Thursday, April 12, 2012

What I Read – Apr 10

Where do the weeks go?  Seriously, as I get older the time seems to go faster... and faster.  Since I had a birthday this past weekend (still younger than Jim) it seems like life is moving at light speed. 

Anyway, Saturday was the big day so we went on a family hike up one of the local mountains.  3 hrs up, and 2 hrs down.  It was a doozey.  I mostly spent the walk up with the girls, and the walk down with the boy. 

Boy, far and away had the best comments, but you can decide for yourself which one is better.  You choices are:

#1) Just as we are starting down, Boy turns to me and says "hold on dad, I'll be right back. I have to go fertilize the grass with my ray-gun."

I can honestly tell you I have never referred to my privates, or his privates, as a ray-gun.   Ya gotta love the things they learn in school.  And, honestly, it's more of a bazooka.

#2) About half way down, as we were looking for a stick that he had gotten rid of earlier on the walk
Boy: Sigh. I really wish I had my stick back.  It was such a cool stick but I had to throw my stick away.
Me: Yeah, that's true.
Boy: It's was so cool with these markings on it that looked like cool stuff.  But Mom made me throw it away. I wish I still had it.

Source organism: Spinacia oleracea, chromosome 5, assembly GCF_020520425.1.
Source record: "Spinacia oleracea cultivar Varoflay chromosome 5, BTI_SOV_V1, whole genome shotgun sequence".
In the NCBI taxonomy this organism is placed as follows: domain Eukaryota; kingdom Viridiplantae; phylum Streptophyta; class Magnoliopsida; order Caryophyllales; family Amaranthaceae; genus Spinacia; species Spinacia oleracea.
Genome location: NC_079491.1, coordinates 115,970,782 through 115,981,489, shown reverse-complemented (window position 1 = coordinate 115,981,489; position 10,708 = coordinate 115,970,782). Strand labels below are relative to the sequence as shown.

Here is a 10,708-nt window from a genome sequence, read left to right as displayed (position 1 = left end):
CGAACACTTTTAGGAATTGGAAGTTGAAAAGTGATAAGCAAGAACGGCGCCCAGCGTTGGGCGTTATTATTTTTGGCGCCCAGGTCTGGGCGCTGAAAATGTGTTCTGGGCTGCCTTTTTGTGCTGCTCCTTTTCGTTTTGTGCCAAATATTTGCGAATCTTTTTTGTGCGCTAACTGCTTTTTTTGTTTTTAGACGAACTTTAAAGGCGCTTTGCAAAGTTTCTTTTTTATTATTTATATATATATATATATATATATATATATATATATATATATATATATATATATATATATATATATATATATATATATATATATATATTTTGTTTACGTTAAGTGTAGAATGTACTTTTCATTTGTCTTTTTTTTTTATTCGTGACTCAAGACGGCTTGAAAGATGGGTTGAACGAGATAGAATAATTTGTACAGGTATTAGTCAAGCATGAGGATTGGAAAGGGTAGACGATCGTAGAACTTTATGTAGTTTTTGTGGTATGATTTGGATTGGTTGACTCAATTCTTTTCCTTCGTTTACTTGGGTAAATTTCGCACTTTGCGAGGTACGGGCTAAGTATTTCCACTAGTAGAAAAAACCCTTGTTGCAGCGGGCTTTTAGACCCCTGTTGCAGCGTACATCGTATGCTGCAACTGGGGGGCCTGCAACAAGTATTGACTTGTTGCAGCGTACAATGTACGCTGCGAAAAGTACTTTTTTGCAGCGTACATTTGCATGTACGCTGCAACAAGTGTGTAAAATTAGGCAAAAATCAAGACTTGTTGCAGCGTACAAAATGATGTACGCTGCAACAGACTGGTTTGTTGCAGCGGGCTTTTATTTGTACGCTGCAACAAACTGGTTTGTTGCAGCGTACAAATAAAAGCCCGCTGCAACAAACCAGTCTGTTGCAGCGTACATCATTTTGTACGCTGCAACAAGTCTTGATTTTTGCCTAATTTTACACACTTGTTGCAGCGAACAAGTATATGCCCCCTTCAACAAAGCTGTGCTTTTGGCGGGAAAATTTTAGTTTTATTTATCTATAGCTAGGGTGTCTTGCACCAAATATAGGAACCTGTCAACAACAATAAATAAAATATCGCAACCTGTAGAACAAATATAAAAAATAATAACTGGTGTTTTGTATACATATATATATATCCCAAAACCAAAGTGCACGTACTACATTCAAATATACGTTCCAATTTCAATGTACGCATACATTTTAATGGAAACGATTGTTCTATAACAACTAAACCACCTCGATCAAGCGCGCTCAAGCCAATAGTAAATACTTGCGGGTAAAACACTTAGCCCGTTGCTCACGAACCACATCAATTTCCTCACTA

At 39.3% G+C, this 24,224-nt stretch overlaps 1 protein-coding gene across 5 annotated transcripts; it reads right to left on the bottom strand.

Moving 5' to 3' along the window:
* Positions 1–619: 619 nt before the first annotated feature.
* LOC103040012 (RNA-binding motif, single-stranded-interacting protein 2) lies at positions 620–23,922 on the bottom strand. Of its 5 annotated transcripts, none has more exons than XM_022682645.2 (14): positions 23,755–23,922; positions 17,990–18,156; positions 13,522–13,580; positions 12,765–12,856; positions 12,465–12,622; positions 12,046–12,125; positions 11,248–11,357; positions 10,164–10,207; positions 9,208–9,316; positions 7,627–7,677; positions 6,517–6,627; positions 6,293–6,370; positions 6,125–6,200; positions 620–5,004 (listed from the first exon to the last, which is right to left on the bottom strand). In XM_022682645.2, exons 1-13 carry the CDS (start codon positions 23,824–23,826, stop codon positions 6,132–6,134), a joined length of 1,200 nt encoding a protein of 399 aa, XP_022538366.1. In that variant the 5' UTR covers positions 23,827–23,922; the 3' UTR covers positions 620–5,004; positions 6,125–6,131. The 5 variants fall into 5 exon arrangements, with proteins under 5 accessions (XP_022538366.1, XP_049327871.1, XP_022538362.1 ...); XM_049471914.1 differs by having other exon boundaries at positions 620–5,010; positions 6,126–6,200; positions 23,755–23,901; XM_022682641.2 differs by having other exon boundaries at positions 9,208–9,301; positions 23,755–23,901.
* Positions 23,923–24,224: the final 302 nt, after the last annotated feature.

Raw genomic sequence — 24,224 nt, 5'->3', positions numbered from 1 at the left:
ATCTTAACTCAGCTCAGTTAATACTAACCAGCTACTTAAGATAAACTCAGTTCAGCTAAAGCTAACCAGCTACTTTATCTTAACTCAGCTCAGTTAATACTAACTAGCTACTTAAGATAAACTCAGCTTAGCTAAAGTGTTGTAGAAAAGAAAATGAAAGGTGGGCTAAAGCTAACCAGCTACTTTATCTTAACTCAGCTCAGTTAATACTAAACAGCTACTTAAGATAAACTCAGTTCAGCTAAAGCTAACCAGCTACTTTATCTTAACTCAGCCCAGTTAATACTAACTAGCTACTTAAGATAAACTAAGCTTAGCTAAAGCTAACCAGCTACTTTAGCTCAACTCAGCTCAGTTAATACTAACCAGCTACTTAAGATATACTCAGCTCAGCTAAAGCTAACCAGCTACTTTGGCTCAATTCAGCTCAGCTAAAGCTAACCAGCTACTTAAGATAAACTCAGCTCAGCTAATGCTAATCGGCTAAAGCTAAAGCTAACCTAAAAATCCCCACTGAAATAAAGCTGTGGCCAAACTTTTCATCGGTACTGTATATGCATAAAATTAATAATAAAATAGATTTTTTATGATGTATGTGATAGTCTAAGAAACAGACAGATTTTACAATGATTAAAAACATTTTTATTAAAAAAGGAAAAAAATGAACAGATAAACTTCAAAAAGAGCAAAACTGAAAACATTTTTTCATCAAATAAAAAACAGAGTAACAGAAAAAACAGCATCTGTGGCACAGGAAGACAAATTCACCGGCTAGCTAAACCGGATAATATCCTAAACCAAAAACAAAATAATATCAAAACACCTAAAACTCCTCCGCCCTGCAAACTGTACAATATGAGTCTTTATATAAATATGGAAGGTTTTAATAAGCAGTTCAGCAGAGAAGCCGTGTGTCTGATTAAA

Me: You do know Mom made you throw away the stick because you hit her in the head with it right?
Boy: Yeah. But it was a really cool stick and I only hit her once and I didn't do it on purpose.

It's a really tough choice.

Anyway, as for books, this week I read Blue Estate Volume 1, James Sturm's America: God, Gold, and Golems, and Planet of the Apes Vol 1.

You can see what I thought of the rest of the books below the break.

Blue Estate Volume 1 written by Viktor Kalvachev / Andrew Osborne, illustrated by Toby Cypress, Nathan Fox, Viktor Kalvachev published by Image Comics, 120 pgs, $13. Collecting the first four issues of the new series. Visit the official site here

Crime comics don’t get much better than this. So far in the first 4 issues, our characters are the former action movie star, the body guard, his former actress wife, the wife's brother, the wife’s A-A Sponsor (who happens to be a hitman), the brother's stripper girlfriend, and at least one mafia boss, and a couple of mob thugs thrown in for good measure. And even with that huge cast it’s easy to keep them all straight. Now then, keeping track of who may or may not be double crossing who is a completely different story.

This is just outstanding. This trade is basically all setup but the cast is so big, and the double crossed so devious that you can’t help but get sucked in. Kalvachev and Osborne do a great job of building each character up and making them feel real. At the same time, the plots is laden with ‘coincidences’ and ‘accidental meetings’ which feels natural. That’s probably the greatest strength is that the story feels real and not forced.